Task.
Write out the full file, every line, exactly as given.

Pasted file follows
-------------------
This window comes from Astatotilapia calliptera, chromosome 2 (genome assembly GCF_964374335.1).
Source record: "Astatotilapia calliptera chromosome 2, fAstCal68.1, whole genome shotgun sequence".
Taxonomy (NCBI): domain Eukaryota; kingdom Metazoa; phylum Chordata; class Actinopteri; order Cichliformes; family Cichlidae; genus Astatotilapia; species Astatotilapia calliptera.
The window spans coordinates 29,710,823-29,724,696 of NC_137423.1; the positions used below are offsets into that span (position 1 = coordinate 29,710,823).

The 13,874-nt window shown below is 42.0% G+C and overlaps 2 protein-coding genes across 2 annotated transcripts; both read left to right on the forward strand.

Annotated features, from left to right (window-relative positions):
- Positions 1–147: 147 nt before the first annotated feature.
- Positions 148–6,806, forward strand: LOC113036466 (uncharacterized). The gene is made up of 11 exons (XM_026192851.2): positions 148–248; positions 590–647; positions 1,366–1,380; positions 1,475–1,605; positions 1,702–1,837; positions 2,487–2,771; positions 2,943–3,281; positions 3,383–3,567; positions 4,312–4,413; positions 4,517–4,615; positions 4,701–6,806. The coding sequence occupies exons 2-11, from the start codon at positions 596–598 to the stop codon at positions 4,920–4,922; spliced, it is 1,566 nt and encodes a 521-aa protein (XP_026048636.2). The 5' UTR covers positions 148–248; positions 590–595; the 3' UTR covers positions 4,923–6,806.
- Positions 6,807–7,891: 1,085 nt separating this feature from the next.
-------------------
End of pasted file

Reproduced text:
This window comes from Astatotilapia calliptera, chromosome 2 (genome assembly GCF_964374335.1).
Source record: "Astatotilapia calliptera chromosome 2, fAstCal68.1, whole genome shotgun sequence".
Taxonomy (NCBI): domain Eukaryota; kingdom Metazoa; phylum Chordata; class Actinopteri; order Cichliformes; family Cichlidae; genus Astatotilapia; species Astatotilapia calliptera.
The window spans coordinates 29,710,823-29,724,696 of NC_137423.1; the positions used below are offsets into that span (position 1 = coordinate 29,710,823).

The 13,874-nt window shown below is 42.0% G+C and overlaps 2 protein-coding genes across 2 annotated transcripts; both read left to right on the forward strand.

Annotated features, from left to right (window-relative positions):
- Positions 1–147: 147 nt before the first annotated feature.
- Positions 148–6,806, forward strand: LOC113036466 (uncharacterized). The gene is made up of 11 exons (XM_026192851.2): positions 148–248; positions 590–647; positions 1,366–1,380; positions 1,475–1,605; positions 1,702–1,837; positions 2,487–2,771; positions 2,943–3,281; positions 3,383–3,567; positions 4,312–4,413; positions 4,517–4,615; positions 4,701–6,806. The coding sequence occupies exons 2-11, from the start codon at positions 596–598 to the stop codon at positions 4,920–4,922; spliced, it is 1,566 nt and encodes a 521-aa protein (XP_026048636.2). The 5' UTR covers positions 148–248; positions 590–595; the 3' UTR covers positions 4,923–6,806.
- Positions 6,807–7,891: 1,085 nt separating this feature from the next.